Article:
China Sees Surge in Use of Consumer Coupon Stimulus Campaigns


Local governments around China are making use of large-scale consumer coupon campaigns to help stimulate the economy, as the Covid pandemic continues to create headwinds for growth.

During the period from January to April at least 20 province-level governments issued over 3.4 billion yuan in consumer coupons, covering a range of goods including household appliances and automobiles, as well as food, beverage and travel.

The start of June has seen a fresh surge in province and municipal-level consumer voucher campaigns, with many provinces launching initiatives worth over 100 million yuan in total.

Beijing has launched a campaign with to provide 400 yuan subsidies for purchases of energy efficient home appliances, while the the Shandong province city of Yantai has launched a campaign for discounts of 80 yuan for every 200 yuan of spending at selected restaurants, and discounts of 150 yuan for every 300 yuan of spending.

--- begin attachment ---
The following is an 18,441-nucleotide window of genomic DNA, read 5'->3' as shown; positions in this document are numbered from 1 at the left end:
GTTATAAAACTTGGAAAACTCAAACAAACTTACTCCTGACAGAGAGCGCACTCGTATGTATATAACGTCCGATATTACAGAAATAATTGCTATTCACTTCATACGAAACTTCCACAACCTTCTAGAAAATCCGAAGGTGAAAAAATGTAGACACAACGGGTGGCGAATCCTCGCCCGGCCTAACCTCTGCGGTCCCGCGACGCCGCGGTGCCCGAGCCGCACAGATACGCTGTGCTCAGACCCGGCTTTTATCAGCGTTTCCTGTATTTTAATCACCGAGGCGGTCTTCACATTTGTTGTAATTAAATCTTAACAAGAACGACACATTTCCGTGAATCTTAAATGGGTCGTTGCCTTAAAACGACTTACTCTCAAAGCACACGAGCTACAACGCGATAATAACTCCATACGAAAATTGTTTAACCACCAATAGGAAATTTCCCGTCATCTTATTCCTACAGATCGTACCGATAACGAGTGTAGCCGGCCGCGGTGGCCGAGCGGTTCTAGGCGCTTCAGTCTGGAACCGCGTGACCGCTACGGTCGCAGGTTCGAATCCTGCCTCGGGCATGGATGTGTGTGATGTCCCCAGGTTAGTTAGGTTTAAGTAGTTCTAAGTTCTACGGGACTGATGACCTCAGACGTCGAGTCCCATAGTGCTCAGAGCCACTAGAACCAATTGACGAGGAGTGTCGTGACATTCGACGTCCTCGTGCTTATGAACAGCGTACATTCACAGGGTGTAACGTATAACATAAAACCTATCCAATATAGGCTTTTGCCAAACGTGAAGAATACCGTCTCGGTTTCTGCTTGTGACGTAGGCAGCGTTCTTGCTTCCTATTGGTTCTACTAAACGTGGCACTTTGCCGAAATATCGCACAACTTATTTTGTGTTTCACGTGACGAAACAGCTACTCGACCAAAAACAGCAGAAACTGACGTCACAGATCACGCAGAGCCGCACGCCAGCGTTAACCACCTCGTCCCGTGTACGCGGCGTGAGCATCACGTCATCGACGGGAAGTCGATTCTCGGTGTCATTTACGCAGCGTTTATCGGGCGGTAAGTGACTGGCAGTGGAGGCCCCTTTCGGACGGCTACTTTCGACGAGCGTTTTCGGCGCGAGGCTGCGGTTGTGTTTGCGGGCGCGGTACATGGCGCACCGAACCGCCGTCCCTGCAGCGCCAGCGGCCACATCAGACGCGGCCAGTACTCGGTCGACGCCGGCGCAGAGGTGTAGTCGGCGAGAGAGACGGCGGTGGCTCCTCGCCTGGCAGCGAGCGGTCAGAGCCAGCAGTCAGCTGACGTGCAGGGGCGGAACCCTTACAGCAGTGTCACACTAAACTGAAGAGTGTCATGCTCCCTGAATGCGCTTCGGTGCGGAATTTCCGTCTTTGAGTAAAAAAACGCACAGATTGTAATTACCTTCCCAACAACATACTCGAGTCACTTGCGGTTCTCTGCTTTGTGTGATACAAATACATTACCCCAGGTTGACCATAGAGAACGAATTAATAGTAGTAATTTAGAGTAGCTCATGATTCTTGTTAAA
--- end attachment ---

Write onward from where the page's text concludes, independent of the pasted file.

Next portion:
The Hunan province capital of Changsha and the Hainan province capital of Haikou have also launched similar campaigns to spur spending at local restaurants and businesses.

The digital renminbi has played a prominent role in many of these consumer stimulus campaigns, which have seen local governments in China encourage consumers to “buy, buy, buy.”

“Consumer coupons are a form of government transfer payment that can reduce the payments pressure for consumers purchasing goods and services,” said Hong Yong (洪勇), an e-commerce researcher from the Ministry of Commerce.

“They possess multiplier effects, and achieve the roles of driving consumption, driving investment and stabilising employment.”

The launch of the campaigns arrives amidst a decline in consumer spending in China, amidst heightened geopolitical tension as well as the provisional restoration of Covid-related restrictions in Shanghai and Beijing.

Figures from the National Bureau of Statistics (NBS) indicate that in may national consumer good retail sales were over 3.3 trillion yuan, for a decline of 6.7% compared to the same period last year, albeit a deceleration of 4.4 percentage points compared to April.